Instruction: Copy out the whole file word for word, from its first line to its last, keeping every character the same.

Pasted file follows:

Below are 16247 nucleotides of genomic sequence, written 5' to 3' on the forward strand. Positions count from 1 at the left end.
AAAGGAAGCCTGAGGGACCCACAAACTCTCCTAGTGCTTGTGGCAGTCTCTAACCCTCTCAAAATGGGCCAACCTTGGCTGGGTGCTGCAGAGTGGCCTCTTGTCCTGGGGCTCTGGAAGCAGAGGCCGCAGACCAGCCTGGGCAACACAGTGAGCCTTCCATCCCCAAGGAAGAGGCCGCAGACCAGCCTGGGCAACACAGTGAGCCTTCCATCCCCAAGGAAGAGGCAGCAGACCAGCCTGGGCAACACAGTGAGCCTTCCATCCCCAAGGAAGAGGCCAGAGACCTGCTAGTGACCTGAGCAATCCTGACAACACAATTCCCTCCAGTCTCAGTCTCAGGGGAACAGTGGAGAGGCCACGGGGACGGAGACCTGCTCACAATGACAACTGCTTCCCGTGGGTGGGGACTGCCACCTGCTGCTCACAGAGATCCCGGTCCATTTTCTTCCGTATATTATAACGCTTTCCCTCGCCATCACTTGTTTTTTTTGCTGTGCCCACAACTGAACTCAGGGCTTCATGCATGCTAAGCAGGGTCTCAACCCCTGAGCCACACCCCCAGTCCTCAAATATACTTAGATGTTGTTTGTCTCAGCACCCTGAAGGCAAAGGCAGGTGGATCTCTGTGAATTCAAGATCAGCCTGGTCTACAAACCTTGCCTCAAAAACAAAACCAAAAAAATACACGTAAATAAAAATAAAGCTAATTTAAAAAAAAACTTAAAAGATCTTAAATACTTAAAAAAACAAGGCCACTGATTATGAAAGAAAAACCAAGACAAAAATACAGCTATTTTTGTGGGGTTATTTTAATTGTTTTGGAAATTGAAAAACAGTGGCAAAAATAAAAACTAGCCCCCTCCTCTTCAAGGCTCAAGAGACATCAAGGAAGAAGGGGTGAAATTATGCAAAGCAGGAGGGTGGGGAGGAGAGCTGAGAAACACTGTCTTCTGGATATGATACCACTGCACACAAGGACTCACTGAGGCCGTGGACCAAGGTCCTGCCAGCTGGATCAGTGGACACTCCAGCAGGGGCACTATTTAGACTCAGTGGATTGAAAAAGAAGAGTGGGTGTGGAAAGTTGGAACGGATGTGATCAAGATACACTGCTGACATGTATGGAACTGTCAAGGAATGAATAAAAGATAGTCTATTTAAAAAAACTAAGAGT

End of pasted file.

Below are 16247 nucleotides of genomic sequence, written 5' to 3' on the forward strand. Positions count from 1 at the left end.
AAAGGAAGCCTGAGGGACCCACAAACTCTCCTAGTGCTTGTGGCAGTCTCTAACCCTCTCAAAATGGGCCAACCTTGGCTGGGTGCTGCAGAGTGGCCTCTTGTCCTGGGGCTCTGGAAGCAGAGGCCGCAGACCAGCCTGGGCAACACAGTGAGCCTTCCATCCCCAAGGAAGAGGCCGCAGACCAGCCTGGGCAACACAGTGAGCCTTCCATCCCCAAGGAAGAGGCAGCAGACCAGCCTGGGCAACACAGTGAGCCTTCCATCCCCAAGGAAGAGGCCAGAGACCTGCTAGTGACCTGAGCAATCCTGACAACACAATTCCCTCCAGTCTCAGTCTCAGGGGAACAGTGGAGAGGCCACGGGGACGGAGACCTGCTCACAATGACAACTGCTTCCCGTGGGTGGGGACTGCCACCTGCTGCTCACAGAGATCCCGGTCCATTTTCTTCCGTATATTATAACGCTTTCCCTCGCCATCACTTGTTTTTTTTGCTGTGCCCACAACTGAACTCAGGGCTTCATGCATGCTAAGCAGGGTCTCAACCCCTGAGCCACACCCCCAGTCCTCAAATATACTTAGATGTTGTTTGTCTCAGCACCCTGAAGGCAAAGGCAGGTGGATCTCTGTGAATTCAAGATCAGCCTGGTCTACAAACCTTGCCTCAAAAACAAAACCAAAAAAATACACGTAAATAAAAATAAAGCTAATTTAAAAAAAAACTTAAAAGATCTTAAATACTTAAAAAAACAAGGCCACTGATTATGAAAGAAAAACCAAGACAAAAATACAGCTATTTTTGTGGGGTTATTTTAATTGTTTTGGAAATTGAAAAACAGTGGCAAAAATAAAAACTAGCCCCCTCCTCTTCAAGGCTCAAGAGACATCAAGGAAGAAGGGGTGAAATTATGCAAAGCAGGAGGGTGGGGAGGAGAGCTGAGAAACACTGTCTTCTGGATATGATACCACTGCACACAAGGACTCACTGAGGCCGTGGACCAAGGTCCTGCCAGCTGGATCAGTGGACACTCCAGCAGGGGCACTATTTAGACTCAGTGGATTGAAAAAGAAGAGTGGGTGTGGAAAGTTGGAACGGATGTGATCAAGATACACTGCTGACATGTATGGAACTGTCAAGGAATGAATAAAAGATAGTCTATTTAAAAAAACTAAGAGT